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This route has been on my mind for a year, and I cannot wait to see how it feels.

Waiting out the heavy rainstorms seems quite foreign after having lived in the Eastern Sierra for a year, but I remind myself that the beautiful blue streaks of Bighorn dolomite will be prime in cooler conditions tomorrow.  My body will also probably be better suited for physical activity too.  I know I am stronger in many ways, but in order to realize this improvement, I need to refresh those rusty route climbing skills and more importantly, enjoy being back in one of my favorite places in the world.

An Interpretation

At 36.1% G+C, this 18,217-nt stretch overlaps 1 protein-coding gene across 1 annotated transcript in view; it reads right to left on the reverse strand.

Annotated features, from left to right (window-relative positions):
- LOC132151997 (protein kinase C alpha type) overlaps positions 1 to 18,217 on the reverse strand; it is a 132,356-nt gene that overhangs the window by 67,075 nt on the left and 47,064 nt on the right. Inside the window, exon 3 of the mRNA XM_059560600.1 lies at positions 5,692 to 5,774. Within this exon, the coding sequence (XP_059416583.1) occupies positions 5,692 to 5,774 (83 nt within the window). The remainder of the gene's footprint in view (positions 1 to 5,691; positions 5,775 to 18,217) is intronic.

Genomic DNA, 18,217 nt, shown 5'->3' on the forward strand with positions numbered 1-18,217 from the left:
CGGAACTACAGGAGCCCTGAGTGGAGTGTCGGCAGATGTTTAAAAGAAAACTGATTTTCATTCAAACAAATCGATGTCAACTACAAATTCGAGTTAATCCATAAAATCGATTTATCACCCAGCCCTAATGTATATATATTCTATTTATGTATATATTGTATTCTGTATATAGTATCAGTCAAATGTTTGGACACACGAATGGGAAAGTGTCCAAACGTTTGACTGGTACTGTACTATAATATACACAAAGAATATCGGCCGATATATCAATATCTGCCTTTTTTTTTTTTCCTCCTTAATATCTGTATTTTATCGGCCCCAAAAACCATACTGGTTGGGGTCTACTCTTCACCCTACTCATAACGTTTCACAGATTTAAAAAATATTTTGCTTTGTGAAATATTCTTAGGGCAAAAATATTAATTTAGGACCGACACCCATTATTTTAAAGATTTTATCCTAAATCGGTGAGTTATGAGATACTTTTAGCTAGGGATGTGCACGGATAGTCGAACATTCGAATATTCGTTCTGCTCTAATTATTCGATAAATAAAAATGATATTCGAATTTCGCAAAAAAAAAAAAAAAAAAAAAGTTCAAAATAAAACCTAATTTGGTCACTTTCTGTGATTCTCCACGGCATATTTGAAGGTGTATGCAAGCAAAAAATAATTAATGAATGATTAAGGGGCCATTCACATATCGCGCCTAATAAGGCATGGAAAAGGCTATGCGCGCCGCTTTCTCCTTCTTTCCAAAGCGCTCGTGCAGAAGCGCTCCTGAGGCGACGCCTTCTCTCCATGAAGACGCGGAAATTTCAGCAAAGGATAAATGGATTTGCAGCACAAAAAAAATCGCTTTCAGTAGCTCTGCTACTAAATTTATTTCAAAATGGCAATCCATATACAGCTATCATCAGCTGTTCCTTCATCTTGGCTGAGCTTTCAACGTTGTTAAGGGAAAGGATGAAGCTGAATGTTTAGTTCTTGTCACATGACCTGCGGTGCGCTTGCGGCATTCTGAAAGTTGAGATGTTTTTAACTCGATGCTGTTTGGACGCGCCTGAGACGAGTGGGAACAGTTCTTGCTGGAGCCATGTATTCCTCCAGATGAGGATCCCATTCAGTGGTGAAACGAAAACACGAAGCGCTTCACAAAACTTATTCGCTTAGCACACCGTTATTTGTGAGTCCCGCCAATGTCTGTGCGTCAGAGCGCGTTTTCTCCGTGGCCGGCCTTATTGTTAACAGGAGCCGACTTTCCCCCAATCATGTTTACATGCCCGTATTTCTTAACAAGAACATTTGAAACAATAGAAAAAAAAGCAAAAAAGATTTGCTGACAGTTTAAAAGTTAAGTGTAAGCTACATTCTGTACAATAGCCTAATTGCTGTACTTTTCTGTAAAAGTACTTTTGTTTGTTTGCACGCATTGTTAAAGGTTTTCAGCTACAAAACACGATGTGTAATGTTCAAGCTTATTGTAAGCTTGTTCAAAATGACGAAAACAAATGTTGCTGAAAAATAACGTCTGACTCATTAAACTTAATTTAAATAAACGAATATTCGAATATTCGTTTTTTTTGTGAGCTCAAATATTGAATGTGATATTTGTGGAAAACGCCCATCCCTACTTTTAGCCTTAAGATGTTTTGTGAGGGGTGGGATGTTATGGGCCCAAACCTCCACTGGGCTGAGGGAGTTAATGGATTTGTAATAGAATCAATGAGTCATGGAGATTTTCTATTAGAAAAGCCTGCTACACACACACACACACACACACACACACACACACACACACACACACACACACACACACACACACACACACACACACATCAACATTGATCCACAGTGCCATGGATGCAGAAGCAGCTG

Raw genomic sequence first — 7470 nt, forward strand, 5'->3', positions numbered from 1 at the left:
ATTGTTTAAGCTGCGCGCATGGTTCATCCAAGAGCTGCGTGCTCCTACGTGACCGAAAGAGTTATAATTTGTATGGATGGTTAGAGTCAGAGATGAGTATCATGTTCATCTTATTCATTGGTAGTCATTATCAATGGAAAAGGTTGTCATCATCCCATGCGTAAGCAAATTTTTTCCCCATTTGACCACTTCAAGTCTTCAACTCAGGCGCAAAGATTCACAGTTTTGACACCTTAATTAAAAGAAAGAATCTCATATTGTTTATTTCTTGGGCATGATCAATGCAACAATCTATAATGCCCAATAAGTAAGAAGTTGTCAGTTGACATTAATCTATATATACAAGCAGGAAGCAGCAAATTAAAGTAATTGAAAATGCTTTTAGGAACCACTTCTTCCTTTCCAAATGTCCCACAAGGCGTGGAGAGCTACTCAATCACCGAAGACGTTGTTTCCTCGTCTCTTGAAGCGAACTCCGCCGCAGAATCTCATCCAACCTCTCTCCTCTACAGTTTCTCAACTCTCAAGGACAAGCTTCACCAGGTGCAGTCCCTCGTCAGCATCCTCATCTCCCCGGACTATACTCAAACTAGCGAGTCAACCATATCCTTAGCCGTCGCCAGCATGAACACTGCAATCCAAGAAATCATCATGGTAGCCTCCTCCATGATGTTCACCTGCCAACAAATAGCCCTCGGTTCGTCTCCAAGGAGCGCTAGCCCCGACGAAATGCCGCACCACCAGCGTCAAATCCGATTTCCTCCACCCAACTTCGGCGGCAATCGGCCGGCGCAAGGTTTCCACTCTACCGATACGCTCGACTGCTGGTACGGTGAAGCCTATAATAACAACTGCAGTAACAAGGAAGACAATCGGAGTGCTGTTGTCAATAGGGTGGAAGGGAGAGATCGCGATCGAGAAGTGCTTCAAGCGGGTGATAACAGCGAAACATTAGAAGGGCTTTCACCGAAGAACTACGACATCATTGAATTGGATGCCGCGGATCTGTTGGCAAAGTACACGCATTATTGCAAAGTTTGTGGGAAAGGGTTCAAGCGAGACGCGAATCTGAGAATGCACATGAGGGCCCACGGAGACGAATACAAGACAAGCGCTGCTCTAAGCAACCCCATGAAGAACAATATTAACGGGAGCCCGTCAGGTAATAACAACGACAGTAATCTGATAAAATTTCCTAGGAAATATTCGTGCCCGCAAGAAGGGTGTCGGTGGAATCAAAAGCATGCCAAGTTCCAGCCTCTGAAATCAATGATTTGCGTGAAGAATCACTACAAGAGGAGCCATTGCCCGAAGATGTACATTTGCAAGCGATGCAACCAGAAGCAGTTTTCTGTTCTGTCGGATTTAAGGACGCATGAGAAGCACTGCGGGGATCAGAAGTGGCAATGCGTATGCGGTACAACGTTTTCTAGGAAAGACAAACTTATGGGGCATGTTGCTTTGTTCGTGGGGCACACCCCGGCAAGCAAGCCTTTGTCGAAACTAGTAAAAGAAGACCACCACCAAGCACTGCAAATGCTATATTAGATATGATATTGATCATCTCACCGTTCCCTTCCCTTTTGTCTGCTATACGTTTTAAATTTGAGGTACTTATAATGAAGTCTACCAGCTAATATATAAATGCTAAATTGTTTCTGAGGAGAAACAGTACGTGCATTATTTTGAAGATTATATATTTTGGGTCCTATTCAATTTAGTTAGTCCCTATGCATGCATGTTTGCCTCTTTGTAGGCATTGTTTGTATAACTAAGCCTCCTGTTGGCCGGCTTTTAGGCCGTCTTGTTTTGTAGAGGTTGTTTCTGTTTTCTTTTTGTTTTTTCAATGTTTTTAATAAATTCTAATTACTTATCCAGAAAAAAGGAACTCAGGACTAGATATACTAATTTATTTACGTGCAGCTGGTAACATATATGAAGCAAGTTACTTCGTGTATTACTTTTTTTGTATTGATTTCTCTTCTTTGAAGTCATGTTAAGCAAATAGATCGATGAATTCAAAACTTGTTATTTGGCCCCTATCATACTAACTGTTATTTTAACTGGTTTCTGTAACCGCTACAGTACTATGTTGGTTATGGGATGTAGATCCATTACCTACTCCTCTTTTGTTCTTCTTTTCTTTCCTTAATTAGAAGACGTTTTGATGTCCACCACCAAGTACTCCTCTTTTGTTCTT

One of my favorite things about rock climbing is that it gives people an opportunity to creatively interact with the soul of the Earth.  The Earth is a massive rock flying through space around a ball of lethal and life-giving fire.  This rock has a pleasantly crunchy shell, gooey inner bits, and a hazelnut surprise of solid iron.  Earth is the rock we share and need.  Over billions of years and in many dramatically different ways, Earth recycles and creates new forms of all its tiny pieces.  Rock layers are preserved right under our feet, and in some lucky locations, we can see the past.  These outcrops are the place of worship for rock climbers.  We appreciate and savor the steep cliffs with just enough imperfections that only allow our bodies to climb it perfectly.  We embrace and carefully caress with boar’s hair brushes chunky boulders that have been broken and separated from their stratigraphic family.  Climbing outside and directly connecting with the Earth is amazing, and the artistic process of finding, cleaning, and interpreting rocks while preserving the environment for future generations to love is a journey that I will enjoy for the rest of my life.